Real Madrid also anticipate a shot from a free-kick in a shoot-able position. This was their set-up against Barcelona in the last Clasico:

Offensive Corner with keeper chaos

It’s obvious why Real Madrid would man-mark loosely when there’s a free-kick in a good area with Neymar and Messi standing over the ball. And of course, Messi went on to take a direct free-kick. Instead of doing that, Messi should have delivered an inswinger into the box with players running through the Real defence. Or, he could have chipped the ball over the wall for Sergi Roberto and Pique to pounce on. This is a viable strategy for any team, as it doesn’t require any distinct formation or plan. But it requires the person standing over the free-kick to dismiss his urge to shoot. (Think outside the box, but shoot from inside the box… Sorry, couldn’t resist that.) And it requires more players in the box. Another player standing over the free-kick is not a bad idea because it makes it look like a shot is going to be taken.

The Defensive Gameplan

I personally prefer the man-to-man marking system for corners, but a hybrid version works best. Taking into account how Real position themselves for corners, this is how I would line my team up if I found a UEFA certificate in my drawer and a missed call from a La Liga club which recently fired their manager:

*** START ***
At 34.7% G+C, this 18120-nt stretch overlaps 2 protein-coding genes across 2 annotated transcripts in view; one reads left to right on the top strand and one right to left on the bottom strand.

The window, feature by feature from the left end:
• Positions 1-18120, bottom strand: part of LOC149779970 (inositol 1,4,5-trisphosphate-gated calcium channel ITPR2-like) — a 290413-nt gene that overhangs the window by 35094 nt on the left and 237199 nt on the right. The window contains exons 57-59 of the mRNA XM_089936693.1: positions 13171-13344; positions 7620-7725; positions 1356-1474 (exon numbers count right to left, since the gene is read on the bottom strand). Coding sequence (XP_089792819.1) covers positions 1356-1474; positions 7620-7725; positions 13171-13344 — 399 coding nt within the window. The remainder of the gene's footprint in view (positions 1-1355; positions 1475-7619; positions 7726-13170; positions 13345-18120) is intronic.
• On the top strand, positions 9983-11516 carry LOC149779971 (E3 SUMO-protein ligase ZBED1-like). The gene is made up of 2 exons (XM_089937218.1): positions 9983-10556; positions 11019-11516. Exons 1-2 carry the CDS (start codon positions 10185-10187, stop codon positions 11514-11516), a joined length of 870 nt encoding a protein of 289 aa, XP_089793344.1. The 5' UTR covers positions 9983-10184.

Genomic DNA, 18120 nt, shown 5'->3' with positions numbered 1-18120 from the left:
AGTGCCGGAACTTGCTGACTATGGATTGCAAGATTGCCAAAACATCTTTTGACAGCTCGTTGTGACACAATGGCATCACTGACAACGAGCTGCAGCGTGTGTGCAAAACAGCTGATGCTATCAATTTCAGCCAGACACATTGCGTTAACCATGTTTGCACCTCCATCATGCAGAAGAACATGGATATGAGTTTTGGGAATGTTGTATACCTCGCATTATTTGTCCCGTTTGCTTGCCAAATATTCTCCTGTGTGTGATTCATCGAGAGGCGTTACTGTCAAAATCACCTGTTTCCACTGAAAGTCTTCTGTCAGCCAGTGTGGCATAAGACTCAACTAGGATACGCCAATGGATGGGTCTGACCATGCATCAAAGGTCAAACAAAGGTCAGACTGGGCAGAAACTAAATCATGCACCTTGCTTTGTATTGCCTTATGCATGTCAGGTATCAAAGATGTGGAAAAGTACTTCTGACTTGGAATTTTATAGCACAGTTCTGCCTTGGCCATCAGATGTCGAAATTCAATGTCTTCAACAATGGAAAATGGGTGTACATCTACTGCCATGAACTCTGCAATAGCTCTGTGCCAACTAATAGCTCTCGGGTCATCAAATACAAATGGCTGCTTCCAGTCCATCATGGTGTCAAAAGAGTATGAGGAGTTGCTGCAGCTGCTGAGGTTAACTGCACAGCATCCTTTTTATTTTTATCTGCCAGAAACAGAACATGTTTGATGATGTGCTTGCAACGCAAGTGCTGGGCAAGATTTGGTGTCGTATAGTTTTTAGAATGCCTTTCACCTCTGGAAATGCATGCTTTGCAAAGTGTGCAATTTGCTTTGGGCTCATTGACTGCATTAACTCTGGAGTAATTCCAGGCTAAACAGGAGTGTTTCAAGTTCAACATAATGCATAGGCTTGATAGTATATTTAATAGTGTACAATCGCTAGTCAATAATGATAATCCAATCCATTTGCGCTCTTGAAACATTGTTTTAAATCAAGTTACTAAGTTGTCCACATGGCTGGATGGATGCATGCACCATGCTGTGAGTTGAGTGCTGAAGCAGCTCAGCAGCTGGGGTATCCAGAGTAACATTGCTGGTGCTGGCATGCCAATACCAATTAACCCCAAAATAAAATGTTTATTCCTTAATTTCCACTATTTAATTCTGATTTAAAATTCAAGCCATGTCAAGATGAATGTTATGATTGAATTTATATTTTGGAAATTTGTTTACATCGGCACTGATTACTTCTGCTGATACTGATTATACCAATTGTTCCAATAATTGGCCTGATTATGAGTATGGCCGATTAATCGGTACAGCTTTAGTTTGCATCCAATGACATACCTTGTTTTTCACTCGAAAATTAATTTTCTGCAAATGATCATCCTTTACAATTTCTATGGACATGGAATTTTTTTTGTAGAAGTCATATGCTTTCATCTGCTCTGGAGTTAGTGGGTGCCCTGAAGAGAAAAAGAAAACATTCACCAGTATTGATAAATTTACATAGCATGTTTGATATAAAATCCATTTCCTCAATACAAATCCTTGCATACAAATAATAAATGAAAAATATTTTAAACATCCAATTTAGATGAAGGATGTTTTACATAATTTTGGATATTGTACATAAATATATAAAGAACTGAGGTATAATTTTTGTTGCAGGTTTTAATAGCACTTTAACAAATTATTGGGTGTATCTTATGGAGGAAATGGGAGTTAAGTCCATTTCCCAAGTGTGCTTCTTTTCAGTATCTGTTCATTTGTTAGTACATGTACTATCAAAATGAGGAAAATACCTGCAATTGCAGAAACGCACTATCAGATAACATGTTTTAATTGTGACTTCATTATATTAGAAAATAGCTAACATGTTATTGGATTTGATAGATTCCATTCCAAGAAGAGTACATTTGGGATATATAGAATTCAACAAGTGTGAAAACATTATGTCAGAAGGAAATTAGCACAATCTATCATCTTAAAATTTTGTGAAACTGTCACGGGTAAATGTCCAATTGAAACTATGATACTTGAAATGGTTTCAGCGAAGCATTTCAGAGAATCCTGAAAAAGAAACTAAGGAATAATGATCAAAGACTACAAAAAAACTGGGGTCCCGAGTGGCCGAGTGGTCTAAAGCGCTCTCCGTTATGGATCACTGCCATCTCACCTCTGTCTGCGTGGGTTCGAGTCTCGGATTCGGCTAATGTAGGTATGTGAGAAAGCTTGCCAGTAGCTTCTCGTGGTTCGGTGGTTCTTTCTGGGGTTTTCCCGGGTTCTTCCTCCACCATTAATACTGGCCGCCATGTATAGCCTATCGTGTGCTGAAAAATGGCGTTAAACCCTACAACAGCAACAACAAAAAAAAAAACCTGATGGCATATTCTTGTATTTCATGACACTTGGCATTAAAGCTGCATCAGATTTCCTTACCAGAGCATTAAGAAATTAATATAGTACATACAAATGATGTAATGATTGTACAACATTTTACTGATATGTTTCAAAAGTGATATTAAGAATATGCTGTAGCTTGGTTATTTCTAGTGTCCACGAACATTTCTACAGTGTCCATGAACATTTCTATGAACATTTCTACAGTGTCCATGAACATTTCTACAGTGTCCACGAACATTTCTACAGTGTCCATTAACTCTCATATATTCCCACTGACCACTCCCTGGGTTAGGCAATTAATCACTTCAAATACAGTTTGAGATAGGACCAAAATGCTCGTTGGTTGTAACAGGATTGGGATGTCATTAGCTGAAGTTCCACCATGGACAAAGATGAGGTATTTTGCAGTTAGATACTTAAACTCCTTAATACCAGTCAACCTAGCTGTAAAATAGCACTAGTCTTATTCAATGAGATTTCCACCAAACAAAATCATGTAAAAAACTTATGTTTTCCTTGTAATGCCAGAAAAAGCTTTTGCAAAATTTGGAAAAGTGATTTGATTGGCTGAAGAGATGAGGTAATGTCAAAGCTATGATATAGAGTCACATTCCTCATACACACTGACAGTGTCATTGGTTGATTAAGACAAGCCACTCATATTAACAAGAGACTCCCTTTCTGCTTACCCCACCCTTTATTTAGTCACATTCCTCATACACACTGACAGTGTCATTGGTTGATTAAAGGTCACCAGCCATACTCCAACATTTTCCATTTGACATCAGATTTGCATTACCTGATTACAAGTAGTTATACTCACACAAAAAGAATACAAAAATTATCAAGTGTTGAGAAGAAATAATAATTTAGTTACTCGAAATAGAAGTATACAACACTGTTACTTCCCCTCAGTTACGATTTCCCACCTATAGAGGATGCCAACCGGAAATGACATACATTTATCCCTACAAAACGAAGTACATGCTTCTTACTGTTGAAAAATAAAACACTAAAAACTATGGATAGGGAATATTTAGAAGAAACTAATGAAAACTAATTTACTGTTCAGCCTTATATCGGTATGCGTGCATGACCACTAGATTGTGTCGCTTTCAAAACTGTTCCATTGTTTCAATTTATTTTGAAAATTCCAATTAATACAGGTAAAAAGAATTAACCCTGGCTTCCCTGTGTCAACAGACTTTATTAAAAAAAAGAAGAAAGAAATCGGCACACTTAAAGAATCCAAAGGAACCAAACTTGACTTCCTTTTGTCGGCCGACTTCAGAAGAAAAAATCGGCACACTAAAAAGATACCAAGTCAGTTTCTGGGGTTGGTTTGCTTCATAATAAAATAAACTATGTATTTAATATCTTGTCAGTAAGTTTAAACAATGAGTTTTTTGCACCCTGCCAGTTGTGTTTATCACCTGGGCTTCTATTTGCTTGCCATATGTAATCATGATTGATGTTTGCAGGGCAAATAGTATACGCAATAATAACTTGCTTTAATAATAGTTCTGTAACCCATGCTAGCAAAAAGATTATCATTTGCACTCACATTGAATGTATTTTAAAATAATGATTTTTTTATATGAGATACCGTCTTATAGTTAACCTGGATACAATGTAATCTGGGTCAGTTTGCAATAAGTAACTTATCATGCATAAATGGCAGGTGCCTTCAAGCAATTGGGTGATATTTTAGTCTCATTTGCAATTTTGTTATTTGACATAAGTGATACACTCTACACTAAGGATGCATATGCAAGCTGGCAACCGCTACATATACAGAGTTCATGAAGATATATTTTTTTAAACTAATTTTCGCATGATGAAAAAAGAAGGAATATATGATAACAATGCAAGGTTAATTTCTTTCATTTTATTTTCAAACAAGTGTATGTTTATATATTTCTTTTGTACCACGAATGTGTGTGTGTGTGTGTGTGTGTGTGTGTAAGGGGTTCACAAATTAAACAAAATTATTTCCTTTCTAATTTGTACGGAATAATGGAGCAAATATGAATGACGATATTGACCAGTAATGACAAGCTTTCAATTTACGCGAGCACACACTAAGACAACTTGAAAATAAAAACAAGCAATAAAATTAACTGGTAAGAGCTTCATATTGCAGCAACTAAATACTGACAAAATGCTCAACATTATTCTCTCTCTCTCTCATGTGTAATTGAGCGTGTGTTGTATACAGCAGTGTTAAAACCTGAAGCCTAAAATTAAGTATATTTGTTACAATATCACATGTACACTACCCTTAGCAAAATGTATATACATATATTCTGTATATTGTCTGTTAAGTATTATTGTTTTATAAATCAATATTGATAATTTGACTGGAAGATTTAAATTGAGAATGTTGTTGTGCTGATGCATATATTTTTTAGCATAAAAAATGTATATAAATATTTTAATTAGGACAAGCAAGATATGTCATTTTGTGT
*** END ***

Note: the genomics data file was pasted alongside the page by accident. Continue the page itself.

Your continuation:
Defensive Set Up 1

I would keep one man at the near post and one close to the man at the near post. The number of man markers should be the same as the number of attackers. Two players’ objective is to create a counter-attack: the one on the edge of the box to link the play and the one farther away from the box to dribble or hold the ball up for others to follow. One player should cut off the option of a short corner. This player also joins the counter. The ideal counter-attack would look like how Arsenal’s Invincibles countered from a corner in November 2003:

Formulating a defensive plan is hard against Real Madrid as they make plenty of runs. Stopping the runs will need intelligent defending. Players have to stay close to the attacker and keep looking around for potentially dangerous entries.

Conclusion

Tearing down Real Madrid from set pieces is no easy task. I will be very surprised if any team pulls it off (hopefully it’s Atletico in the semifinals). Set pieces shouldn’t be the only way to stop Real Madrid, but since the number of corners in a match is usually between 8 and 13, it’s a good way of producing high return shots with very little technical ability. Barcelona, Atletico Madrid, and either Juventus or Monaco (or both if the teams want to plan early) should pay attention to Real’s set piece tendencies and do a better analysis and formulate a better plan.